The Supreme Court is upholding the broad reach of a federal law that bans people convicted of domestic violence from owning guns.
The justices on Monday rejected arguments that the law covers only intentional acts of abuse and not those committed in the heat of an argument.
The case involved two Maine men who said their guilty pleas for hitting their partners should not disqualify them from gun ownership. The dispute drew interest from advocates for victims of domestic abuse who say the law applies to reckless behavior as well as intentional misconduct.
Gun rights groups argued that the men should not lose their constitutional right to bear arms because of misdemeanor abuse convictions.
A federal appeals court ruled against the men.
In the oral arguments in this case, Justice Clarence Thomas had stunned lawyers, reporters and others at the Supreme Court when he posed questions for the first time in 10 years.
Thomas peppered Justice Department attorney Ilana Eisenstein with several questions about Second Amendment gun rights, a topic no other justice had asked about. He noted that the law allows someone convicted of a misdemeanor assault charge to get a lifetime ban on possessing a gun "which at least as of now results in suspension of a constitutional right."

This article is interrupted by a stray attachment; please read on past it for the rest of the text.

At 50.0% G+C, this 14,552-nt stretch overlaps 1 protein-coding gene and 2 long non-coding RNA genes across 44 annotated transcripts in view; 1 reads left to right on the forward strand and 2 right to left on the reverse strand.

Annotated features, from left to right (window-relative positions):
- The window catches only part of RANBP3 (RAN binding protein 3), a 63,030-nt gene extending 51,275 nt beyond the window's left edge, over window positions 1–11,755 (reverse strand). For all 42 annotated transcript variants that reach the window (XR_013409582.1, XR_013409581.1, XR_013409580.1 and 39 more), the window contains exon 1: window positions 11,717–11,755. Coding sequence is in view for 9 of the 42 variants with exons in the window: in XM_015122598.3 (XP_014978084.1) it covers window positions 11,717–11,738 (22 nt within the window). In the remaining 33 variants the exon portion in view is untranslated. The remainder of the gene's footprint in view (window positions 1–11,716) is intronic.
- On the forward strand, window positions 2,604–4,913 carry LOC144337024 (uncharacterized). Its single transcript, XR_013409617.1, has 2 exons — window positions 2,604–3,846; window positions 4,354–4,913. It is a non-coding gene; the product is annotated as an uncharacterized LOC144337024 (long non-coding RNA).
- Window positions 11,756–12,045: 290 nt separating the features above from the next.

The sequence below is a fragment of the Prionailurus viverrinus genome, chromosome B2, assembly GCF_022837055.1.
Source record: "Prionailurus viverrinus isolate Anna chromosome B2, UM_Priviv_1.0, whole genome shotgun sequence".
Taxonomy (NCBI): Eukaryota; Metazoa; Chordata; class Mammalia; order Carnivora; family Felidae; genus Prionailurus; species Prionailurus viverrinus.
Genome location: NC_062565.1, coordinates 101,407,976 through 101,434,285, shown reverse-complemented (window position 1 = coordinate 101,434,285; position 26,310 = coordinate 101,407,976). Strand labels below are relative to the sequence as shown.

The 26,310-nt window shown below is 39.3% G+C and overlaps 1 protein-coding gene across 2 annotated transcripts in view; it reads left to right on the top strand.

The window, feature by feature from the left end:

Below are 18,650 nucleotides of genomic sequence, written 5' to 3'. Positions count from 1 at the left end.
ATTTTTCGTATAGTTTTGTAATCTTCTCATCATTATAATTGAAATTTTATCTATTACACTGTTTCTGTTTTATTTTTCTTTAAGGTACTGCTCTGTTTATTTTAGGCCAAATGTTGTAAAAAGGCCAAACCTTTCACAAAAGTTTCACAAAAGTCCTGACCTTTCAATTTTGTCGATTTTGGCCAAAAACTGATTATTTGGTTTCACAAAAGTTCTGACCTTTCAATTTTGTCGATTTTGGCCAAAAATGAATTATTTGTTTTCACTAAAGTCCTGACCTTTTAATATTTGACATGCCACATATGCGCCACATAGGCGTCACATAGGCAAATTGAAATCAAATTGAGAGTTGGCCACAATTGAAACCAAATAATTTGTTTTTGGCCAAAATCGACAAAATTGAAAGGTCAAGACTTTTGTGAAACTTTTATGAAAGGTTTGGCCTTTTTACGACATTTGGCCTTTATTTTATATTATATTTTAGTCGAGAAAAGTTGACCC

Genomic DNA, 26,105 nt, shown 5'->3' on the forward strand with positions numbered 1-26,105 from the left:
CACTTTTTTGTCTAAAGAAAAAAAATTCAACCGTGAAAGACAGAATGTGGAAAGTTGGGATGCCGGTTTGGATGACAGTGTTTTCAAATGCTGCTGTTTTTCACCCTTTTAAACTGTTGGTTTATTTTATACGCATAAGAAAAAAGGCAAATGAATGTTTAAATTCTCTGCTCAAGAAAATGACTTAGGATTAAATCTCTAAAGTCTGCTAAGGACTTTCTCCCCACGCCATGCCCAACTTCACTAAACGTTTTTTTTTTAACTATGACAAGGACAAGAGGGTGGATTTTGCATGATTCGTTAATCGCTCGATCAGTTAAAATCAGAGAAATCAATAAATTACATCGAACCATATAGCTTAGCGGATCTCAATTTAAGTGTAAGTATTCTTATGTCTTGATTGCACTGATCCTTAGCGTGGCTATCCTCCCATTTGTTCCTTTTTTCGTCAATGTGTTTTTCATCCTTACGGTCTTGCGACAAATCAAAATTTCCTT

In one of the cases, Stephen Voisine pleaded guilty in 2003 to simple assault after slapping his girlfriend in the face while he was intoxicated. In 2009, an anonymous caller reported that Voisine had shot a bald eagle with a rifle. He was then convicted under the gun law.
The other case involved William Armstrong III, who pleaded guilty to simple assault in 2002 after pushing his wife during an argument and leaving a "red mark." Eight years later, police searching Armstrong's home discovered six firearms and ammunition.